• Christopher Michael McHugh

Projected Reality

Updated: Feb 25

Which is better: talking in person or video chat, instant messaging and phone calls?

Projected reality is a human created reality that is placed on to an object, such as a video on a screen, words on paper or visualizing something in your head.


I have given a lot of thought recently to benefits and detriments of projected reality, and to whether it is better, worse or the same as “real life” reality.


The largest problem with projected reality is that it is not pure in the way in which it is sent. In reality, I verbally say things to you in person, but how you look at me is unfiltered and my words are not edited. But if I verbally say things to you via a video chat, part of what I am saying is lost in the transmission, as you can no longer see how I am gesturing with my hands, and how I am shuffling my feet uncomfortably. If I am saying something to you in a pre-produced video broadcast, the director and or editor decides how you see me by using different camera angles. They also choose what part of my body you can view at any given time. This further muddies the message.


Even if you and I were to stand in a VR world looking straight at each other, I could not fully convey a message of empathy to you because I cannot put my hand on your shoulder. And you could also not fully receive my message of love because you would be unable to feel my arms as I hug you and tell you that everything is going to be alright.


Words on paper or sent through an electronic medium are even harder for the sender to convey their meaning. When you receive the message there is no visual reference, as they can not see you. And they can not understand what the tone of your voice, in your mind, was when you wrote the text. This causes you to have to fill in the gaps, many times, incorrectly causing severe communication breakdown.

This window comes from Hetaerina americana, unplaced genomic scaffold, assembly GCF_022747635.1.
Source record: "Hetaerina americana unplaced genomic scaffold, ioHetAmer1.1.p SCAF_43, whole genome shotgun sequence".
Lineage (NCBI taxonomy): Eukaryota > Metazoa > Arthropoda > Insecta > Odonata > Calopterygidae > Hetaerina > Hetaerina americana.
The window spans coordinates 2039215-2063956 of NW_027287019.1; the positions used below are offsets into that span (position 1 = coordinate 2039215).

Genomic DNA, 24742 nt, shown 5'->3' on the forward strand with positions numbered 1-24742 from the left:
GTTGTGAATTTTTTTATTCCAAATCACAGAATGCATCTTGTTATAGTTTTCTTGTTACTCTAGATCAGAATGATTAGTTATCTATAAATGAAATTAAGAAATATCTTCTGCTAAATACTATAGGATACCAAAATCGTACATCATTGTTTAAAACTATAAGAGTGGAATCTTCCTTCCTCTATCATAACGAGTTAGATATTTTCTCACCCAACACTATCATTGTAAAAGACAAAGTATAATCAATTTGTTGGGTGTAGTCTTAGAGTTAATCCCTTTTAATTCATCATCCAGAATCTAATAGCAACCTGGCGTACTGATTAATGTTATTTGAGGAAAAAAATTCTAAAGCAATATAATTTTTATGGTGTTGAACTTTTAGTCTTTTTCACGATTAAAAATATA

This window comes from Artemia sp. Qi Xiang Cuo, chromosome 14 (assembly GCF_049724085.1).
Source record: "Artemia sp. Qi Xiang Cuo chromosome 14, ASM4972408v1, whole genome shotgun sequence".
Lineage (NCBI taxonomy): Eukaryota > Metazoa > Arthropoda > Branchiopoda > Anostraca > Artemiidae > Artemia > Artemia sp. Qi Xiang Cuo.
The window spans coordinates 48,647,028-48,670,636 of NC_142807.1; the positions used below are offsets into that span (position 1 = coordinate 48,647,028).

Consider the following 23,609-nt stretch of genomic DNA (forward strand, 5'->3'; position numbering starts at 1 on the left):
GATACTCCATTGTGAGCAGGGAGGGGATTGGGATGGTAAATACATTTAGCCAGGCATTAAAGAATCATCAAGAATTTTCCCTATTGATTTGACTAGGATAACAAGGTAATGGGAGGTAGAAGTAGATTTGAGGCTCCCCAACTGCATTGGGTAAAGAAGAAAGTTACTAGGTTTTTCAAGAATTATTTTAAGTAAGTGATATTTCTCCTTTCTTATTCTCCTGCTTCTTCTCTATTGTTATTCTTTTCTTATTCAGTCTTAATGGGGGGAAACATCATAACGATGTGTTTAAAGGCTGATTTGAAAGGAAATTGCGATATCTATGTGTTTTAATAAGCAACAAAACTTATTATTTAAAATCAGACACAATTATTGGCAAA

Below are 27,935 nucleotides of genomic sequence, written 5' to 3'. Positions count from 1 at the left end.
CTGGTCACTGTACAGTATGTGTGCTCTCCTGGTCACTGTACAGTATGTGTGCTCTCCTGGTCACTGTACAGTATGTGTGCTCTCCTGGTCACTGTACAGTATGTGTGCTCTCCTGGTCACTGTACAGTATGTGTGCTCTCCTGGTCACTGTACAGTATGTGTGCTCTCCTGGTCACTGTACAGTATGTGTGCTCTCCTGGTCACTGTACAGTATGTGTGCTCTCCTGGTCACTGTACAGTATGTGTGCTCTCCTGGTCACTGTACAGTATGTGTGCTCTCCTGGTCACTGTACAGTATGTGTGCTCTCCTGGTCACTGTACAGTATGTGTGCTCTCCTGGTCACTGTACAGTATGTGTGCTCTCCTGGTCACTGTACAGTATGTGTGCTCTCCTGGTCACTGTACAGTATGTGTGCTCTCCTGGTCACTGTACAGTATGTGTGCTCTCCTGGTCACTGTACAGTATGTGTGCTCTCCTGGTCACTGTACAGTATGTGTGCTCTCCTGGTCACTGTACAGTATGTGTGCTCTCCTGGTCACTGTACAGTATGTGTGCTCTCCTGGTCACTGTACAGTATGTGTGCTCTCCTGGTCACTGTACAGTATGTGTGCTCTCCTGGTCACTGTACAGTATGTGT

With just these few examples of projected reality we can create a hierarchy of the best forms of live communication down to the worst, with number one being the best.

In-person communication

  1. Video chat

  2. Phone/audio only communication

  3. Instant messaging

While instant messaging and email are extremely beneficial when it comes to being able to refer back to what is said, as we tend to forget things, the lack of visual reference and tone causes you to spend more time re-communicating what the person on the other end did not understand.


The conclusion that we come to is that in-person communication, in general, is a better choice when it comes to conveying a message or having a conversation. It also saves time.

This article was written by Christopher Michael McHugh. Mr. McHugh is a producer, media analyst, marketer and the owner of McQ Marketing Group. For consulting, public speaking, interview or other inquiries, please text 203-689-3419, email Chris@McQMarketingGroup.com or call 203-689-3419.


Interested in learning about creating TV and online news. Check out Secrets of Producing TV and Online News. It’s the new bible for individuals producing content in this ever-changing and rapidly accelerating media landscape, used in universities across the United States.


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